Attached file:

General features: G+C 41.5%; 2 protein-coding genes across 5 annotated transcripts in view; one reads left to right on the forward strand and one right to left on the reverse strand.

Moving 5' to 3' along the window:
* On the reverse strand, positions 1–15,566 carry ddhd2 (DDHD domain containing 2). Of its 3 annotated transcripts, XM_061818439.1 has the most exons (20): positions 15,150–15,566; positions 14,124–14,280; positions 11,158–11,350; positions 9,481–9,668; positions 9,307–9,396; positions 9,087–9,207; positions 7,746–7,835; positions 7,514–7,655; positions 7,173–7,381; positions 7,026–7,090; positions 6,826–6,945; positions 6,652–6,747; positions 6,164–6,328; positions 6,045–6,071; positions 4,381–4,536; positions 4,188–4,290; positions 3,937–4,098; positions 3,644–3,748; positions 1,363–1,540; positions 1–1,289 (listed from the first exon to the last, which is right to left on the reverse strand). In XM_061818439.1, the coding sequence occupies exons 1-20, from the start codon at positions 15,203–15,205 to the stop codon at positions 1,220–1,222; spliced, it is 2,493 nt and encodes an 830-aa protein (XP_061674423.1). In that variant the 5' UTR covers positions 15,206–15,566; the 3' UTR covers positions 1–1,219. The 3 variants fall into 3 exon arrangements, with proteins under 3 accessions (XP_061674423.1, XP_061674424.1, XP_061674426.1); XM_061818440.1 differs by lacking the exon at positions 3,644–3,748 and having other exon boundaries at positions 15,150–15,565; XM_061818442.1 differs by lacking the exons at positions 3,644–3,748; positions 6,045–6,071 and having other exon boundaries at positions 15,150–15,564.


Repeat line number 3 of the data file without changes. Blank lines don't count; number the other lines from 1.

* On the reverse strand, positions 1–15,566 carry ddhd2 (DDHD domain containing 2). Of its 3 annotated transcripts, XM_061818439.1 has the most exons (20): positions 15,150–15,566; positions 14,124–14,280; positions 11,158–11,350; positions 9,481–9,668; positions 9,307–9,396; positions 9,087–9,207; positions 7,746–7,835; positions 7,514–7,655; positions 7,173–7,381; positions 7,026–7,090; positions 6,826–6,945; positions 6,652–6,747; positions 6,164–6,328; positions 6,045–6,071; positions 4,381–4,536; positions 4,188–4,290; positions 3,937–4,098; positions 3,644–3,748; positions 1,363–1,540; positions 1–1,289 (listed from the first exon to the last, which is right to left on the reverse strand). In XM_061818439.1, the coding sequence occupies exons 1-20, from the start codon at positions 15,203–15,205 to the stop codon at positions 1,220–1,222; spliced, it is 2,493 nt and encodes an 830-aa protein (XP_061674423.1). In that variant the 5' UTR covers positions 15,206–15,566; the 3' UTR covers positions 1–1,219. The 3 variants fall into 3 exon arrangements, with proteins under 3 accessions (XP_061674423.1, XP_061674424.1, XP_061674426.1); XM_061818440.1 differs by lacking the exon at positions 3,644–3,748 and having other exon boundaries at positions 15,150–15,565; XM_061818442.1 differs by lacking the exons at positions 3,644–3,748; positions 6,045–6,071 and having other exon boundaries at positions 15,150–15,564.